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How to prepare for an MRI

Preparing for an MRI scan is simple. You can take all your normal medications unless your physician gives you special instructions. Please wear comfortable, loose-fitting clothing without zippers, snaps or anything else metallic, as metal interferes with the imaging. If your clothing contains metal, we will provide scrubs for you to wear during the exam. You cannot wear watches, jewelry, or anything else containing metal into the scanner room. You can remove these items and leave them in the secure changing suite prior to the exam. All body piercings must be removed prior to the MRI exam. Also, no keys, coins, dentures with metal components, hearing aids, medical alert devices, or cell phones are allowed in the scanner room. Credit cards cannot be brought into the scanner room since the magnetic codes can be affected by the magnet. You should also remove eye makeup, as some cosmetics contain metallic substances. Click here for more precautions.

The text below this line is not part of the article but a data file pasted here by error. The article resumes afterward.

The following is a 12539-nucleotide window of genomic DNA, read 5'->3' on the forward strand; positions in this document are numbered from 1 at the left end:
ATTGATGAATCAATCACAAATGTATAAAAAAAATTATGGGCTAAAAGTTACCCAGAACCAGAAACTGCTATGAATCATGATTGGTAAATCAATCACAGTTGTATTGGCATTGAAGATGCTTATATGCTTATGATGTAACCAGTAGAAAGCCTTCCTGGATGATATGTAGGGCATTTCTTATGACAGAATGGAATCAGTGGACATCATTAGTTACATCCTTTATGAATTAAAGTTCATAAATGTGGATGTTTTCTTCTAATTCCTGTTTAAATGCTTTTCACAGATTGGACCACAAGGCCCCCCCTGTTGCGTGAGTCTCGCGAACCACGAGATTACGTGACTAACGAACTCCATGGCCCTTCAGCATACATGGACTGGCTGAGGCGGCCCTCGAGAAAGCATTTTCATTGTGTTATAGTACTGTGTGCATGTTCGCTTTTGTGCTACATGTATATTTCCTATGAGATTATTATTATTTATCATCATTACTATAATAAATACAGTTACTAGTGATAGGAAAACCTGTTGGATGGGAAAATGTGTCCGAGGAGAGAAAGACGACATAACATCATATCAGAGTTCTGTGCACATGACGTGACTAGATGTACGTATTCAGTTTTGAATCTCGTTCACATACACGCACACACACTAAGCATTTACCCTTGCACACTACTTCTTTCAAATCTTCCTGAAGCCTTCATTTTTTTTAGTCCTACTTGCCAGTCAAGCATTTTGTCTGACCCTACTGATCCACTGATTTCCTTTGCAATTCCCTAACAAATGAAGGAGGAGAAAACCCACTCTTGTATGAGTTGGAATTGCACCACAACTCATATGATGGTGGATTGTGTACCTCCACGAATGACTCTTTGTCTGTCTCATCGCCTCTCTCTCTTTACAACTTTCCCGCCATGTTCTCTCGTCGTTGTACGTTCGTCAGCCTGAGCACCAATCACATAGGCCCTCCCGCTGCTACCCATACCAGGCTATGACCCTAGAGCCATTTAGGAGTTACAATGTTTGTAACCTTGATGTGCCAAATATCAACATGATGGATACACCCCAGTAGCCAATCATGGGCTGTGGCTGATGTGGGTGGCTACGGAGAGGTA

How to help your child prepare for an MRI scan

Please follow all same instructions listed above. Children under the age of 6 often need a sedative because they cannot remain still long enough for a successful scan. You can help your child have a positive experience by explaining the procedure to them in child-friendly language. Explain that the doctor needs to take some pictures, and that the child needs to stay very still. Some parents find it helpful to engage their children in creative play, such as imagining that the scanner is a spaceship or a secret chamber where the child has to be very, very still. If you engage your child in a story before the appointment, he or she can replay the story in his or her imagination during the scan. We encourage you to stay in the exam room with your child during the scan.

Eating and drinking before an MRI scan

Usually there are no dietary restrictions before a MRI exam. However, if your physician has requested the use of a contrast agent for your MRI then it would be best not to eat two hours prior to your exam to minimize the already unlikely event of nausea. An empty GI tract helps produce better images. If you are diabetic and concerned about your blood sugars, please talk to us about your concerns. We are here to help.